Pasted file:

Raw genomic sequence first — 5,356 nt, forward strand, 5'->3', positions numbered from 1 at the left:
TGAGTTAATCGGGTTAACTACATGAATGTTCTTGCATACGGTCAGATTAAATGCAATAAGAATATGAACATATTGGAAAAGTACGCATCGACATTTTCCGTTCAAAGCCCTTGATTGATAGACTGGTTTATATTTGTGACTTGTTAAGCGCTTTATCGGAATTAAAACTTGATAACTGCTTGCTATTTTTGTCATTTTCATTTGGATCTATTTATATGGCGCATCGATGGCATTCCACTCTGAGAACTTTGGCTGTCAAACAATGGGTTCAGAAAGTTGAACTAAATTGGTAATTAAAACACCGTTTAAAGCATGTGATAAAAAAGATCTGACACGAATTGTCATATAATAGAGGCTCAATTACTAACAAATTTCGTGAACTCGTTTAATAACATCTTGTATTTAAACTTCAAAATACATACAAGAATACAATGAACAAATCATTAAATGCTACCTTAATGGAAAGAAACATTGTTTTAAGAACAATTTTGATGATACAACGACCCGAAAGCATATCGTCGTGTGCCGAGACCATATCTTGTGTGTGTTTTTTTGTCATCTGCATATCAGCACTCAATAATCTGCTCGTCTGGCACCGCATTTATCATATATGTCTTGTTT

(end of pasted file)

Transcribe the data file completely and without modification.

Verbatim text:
Raw genomic sequence first — 5,356 nt, forward strand, 5'->3', positions numbered from 1 at the left:
TGAGTTAATCGGGTTAACTACATGAATGTTCTTGCATACGGTCAGATTAAATGCAATAAGAATATGAACATATTGGAAAAGTACGCATCGACATTTTCCGTTCAAAGCCCTTGATTGATAGACTGGTTTATATTTGTGACTTGTTAAGCGCTTTATCGGAATTAAAACTTGATAACTGCTTGCTATTTTTGTCATTTTCATTTGGATCTATTTATATGGCGCATCGATGGCATTCCACTCTGAGAACTTTGGCTGTCAAACAATGGGTTCAGAAAGTTGAACTAAATTGGTAATTAAAACACCGTTTAAAGCATGTGATAAAAAAGATCTGACACGAATTGTCATATAATAGAGGCTCAATTACTAACAAATTTCGTGAACTCGTTTAATAACATCTTGTATTTAAACTTCAAAATACATACAAGAATACAATGAACAAATCATTAAATGCTACCTTAATGGAAAGAAACATTGTTTTAAGAACAATTTTGATGATACAACGACCCGAAAGCATATCGTCGTGTGCCGAGACCATATCTTGTGTGTGTTTTTTTGTCATCTGCATATCAGCACTCAATAATCTGCTCGTCTGGCACCGCATTTATCATATATGTCTTGTTT